Supermicro SuperServer 5015M-UR
Posted on: 02/10/2007 06:00 AM


The BIOS on the SuperServer 5015M-UR is pretty standard fare. I selected a few shots that might interest you including the Advanced Chipset Control, Advanced Processor Options, the summary page and the Boot Priority Order. There are some noteworthy options on the Advanced Processor Options page including the ability to disable multi-core processing and no execute mode memory protection. There are additional shots in our gallery if you'd like more detail on the BIOS.

Intelligent Platform Management

Once your IPMI card is configured, you'll be able to access it from a web browser. The first thing I did was set the card to only accept SSL connections and reset the admin password to something complex.

The layout of the main screen is pretty well done. All of your specific sections are broken down by buttons on the left and the main window also includes a "Remote Console Preview" and the ability to either power on, power down or reset your server.

When you go to the Remote Control section and select "KVM Console", a separate window will load and the console will be displayed. The core requirement here is Java. In my opinion the performance is more than acceptable. I connected to the machine (while powered off) from work one day last week and powered it on and navigated the BIOS, made a few changes and booted the OS. Needless to say my co-workers were impressed and probably a tad jealous.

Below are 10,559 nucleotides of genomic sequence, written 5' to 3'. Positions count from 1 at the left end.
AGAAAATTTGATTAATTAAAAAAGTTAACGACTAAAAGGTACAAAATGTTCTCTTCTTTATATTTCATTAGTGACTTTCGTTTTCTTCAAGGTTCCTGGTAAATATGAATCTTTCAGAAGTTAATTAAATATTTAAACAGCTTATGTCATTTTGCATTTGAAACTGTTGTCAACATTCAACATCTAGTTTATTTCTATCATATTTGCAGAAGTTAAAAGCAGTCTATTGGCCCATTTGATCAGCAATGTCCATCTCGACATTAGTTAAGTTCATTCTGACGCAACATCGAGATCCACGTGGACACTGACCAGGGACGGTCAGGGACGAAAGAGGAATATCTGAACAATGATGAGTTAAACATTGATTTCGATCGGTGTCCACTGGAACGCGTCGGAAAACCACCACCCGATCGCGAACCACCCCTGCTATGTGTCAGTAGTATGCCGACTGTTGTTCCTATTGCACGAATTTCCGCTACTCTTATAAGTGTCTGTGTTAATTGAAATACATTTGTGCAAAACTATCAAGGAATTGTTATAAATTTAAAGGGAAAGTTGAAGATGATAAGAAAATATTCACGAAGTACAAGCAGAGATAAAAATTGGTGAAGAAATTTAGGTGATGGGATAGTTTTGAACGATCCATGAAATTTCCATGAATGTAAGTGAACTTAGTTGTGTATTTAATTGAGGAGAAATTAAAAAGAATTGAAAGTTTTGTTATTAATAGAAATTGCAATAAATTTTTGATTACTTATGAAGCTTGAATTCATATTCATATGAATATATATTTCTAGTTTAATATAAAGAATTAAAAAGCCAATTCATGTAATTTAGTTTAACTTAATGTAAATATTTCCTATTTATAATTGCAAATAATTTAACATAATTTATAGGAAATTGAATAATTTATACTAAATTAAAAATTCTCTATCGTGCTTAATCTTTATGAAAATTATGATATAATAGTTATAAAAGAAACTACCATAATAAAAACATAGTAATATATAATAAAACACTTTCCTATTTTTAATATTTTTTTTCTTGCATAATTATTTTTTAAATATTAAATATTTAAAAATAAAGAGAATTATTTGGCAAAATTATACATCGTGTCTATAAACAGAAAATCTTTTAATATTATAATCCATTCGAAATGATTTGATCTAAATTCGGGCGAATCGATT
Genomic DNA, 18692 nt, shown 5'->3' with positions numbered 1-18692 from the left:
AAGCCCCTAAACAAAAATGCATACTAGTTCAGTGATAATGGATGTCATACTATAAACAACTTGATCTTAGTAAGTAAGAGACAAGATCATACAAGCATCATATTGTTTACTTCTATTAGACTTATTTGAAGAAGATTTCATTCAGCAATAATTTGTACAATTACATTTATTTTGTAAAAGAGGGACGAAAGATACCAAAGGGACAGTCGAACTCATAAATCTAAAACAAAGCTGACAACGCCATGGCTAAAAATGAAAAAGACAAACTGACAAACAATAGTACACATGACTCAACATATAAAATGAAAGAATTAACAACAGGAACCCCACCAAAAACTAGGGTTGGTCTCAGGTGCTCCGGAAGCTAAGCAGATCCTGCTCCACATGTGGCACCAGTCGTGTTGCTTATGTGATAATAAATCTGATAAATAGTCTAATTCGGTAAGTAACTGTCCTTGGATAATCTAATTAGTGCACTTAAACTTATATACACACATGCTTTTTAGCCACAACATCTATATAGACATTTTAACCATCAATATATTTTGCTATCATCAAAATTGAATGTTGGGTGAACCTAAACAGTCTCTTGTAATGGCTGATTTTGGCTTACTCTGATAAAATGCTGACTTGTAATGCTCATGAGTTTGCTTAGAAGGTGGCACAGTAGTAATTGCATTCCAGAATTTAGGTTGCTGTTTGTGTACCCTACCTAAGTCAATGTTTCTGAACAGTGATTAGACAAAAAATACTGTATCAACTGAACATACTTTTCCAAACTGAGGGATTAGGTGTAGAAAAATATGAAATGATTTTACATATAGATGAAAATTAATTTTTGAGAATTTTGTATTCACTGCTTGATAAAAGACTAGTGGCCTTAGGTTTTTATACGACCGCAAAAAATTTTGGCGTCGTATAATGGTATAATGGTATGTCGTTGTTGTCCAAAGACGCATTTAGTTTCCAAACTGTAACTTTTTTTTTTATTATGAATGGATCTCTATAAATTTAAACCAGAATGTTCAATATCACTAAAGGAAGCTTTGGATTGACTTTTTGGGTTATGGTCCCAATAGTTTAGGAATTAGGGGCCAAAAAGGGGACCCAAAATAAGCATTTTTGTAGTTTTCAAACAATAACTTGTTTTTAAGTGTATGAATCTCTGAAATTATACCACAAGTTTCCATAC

The System Health section will let you access tons of pertinent information including the event log and the plethora of hardware sensors.

The IPMI card offers a variety of security settings including IP Access Control which can be quite helpful in limiting who will have access to your system via this medium. A lot of datacenters will put cards such as these on a separate VLAN to add an extra layer of security.

The KVM Settings page will let you tweak several settings including the quality of the remote console access. This is largely dependent on the amount of available network bandwidth.

The maintenance tab will show you device information, event log data for the IPMI card itself (not from the motherboard) and will even let you upgrade the firmware.

The final picture to the right shows you the level of granularity in the security permissions for the device. You can create users and groups for access to the IPMI card and be very refined with respect to who has access to what features of the device.

Before we turn our attention to performance, I'd like to walk you all through the BIOS on the LSI SAS RAID controller so you can get a sense of how it's laid out and what features are available on this particular controller.

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